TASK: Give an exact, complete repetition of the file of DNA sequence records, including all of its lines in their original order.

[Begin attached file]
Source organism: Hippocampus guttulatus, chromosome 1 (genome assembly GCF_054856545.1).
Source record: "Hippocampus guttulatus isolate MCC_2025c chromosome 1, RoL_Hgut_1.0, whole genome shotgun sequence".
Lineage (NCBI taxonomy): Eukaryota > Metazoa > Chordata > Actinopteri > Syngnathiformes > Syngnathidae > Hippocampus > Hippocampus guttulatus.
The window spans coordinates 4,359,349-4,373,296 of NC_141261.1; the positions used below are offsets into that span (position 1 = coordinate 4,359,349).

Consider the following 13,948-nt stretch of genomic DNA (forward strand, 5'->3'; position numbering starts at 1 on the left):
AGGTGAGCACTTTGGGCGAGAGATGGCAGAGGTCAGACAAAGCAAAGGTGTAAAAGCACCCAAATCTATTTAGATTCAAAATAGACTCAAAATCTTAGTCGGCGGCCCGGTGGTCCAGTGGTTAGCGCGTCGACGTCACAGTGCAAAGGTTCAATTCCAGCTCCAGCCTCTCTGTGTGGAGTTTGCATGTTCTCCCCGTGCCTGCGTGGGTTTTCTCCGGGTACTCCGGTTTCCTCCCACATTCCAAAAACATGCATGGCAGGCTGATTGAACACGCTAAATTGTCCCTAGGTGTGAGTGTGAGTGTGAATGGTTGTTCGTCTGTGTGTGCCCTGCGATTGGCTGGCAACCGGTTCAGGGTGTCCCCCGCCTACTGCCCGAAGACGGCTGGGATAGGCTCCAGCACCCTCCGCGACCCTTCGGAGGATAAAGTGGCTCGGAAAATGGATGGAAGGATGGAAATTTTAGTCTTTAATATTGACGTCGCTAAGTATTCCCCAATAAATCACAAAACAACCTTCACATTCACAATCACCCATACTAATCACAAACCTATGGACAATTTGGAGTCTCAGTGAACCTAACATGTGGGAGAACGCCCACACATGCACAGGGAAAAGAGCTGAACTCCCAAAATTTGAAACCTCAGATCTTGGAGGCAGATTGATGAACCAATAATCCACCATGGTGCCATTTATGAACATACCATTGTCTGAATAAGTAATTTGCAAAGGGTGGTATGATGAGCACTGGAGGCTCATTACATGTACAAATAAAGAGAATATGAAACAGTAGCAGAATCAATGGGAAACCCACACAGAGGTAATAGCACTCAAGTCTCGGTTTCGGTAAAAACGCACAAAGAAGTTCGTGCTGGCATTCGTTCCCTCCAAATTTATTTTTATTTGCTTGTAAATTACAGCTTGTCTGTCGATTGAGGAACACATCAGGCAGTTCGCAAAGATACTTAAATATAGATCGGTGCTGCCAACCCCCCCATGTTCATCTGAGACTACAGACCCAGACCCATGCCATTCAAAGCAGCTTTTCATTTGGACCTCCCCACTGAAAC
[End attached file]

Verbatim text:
Source organism: Hippocampus guttulatus, chromosome 1 (genome assembly GCF_054856545.1).
Source record: "Hippocampus guttulatus isolate MCC_2025c chromosome 1, RoL_Hgut_1.0, whole genome shotgun sequence".
Lineage (NCBI taxonomy): Eukaryota > Metazoa > Chordata > Actinopteri > Syngnathiformes > Syngnathidae > Hippocampus > Hippocampus guttulatus.
The window spans coordinates 4,359,349-4,373,296 of NC_141261.1; the positions used below are offsets into that span (position 1 = coordinate 4,359,349).

Consider the following 13,948-nt stretch of genomic DNA (forward strand, 5'->3'; position numbering starts at 1 on the left):
AGGTGAGCACTTTGGGCGAGAGATGGCAGAGGTCAGACAAAGCAAAGGTGTAAAAGCACCCAAATCTATTTAGATTCAAAATAGACTCAAAATCTTAGTCGGCGGCCCGGTGGTCCAGTGGTTAGCGCGTCGACGTCACAGTGCAAAGGTTCAATTCCAGCTCCAGCCTCTCTGTGTGGAGTTTGCATGTTCTCCCCGTGCCTGCGTGGGTTTTCTCCGGGTACTCCGGTTTCCTCCCACATTCCAAAAACATGCATGGCAGGCTGATTGAACACGCTAAATTGTCCCTAGGTGTGAGTGTGAGTGTGAATGGTTGTTCGTCTGTGTGTGCCCTGCGATTGGCTGGCAACCGGTTCAGGGTGTCCCCCGCCTACTGCCCGAAGACGGCTGGGATAGGCTCCAGCACCCTCCGCGACCCTTCGGAGGATAAAGTGGCTCGGAAAATGGATGGAAGGATGGAAATTTTAGTCTTTAATATTGACGTCGCTAAGTATTCCCCAATAAATCACAAAACAACCTTCACATTCACAATCACCCATACTAATCACAAACCTATGGACAATTTGGAGTCTCAGTGAACCTAACATGTGGGAGAACGCCCACACATGCACAGGGAAAAGAGCTGAACTCCCAAAATTTGAAACCTCAGATCTTGGAGGCAGATTGATGAACCAATAATCCACCATGGTGCCATTTATGAACATACCATTGTCTGAATAAGTAATTTGCAAAGGGTGGTATGATGAGCACTGGAGGCTCATTACATGTACAAATAAAGAGAATATGAAACAGTAGCAGAATCAATGGGAAACCCACACAGAGGTAATAGCACTCAAGTCTCGGTTTCGGTAAAAACGCACAAAGAAGTTCGTGCTGGCATTCGTTCCCTCCAAATTTATTTTTATTTGCTTGTAAATTACAGCTTGTCTGTCGATTGAGGAACACATCAGGCAGTTCGCAAAGATACTTAAATATAGATCGGTGCTGCCAACCCCCCCATGTTCATCTGAGACTACAGACCCAGACCCATGCCATTCAAAGCAGCTTTTCATTTGGACCTCCCCACTGAAAC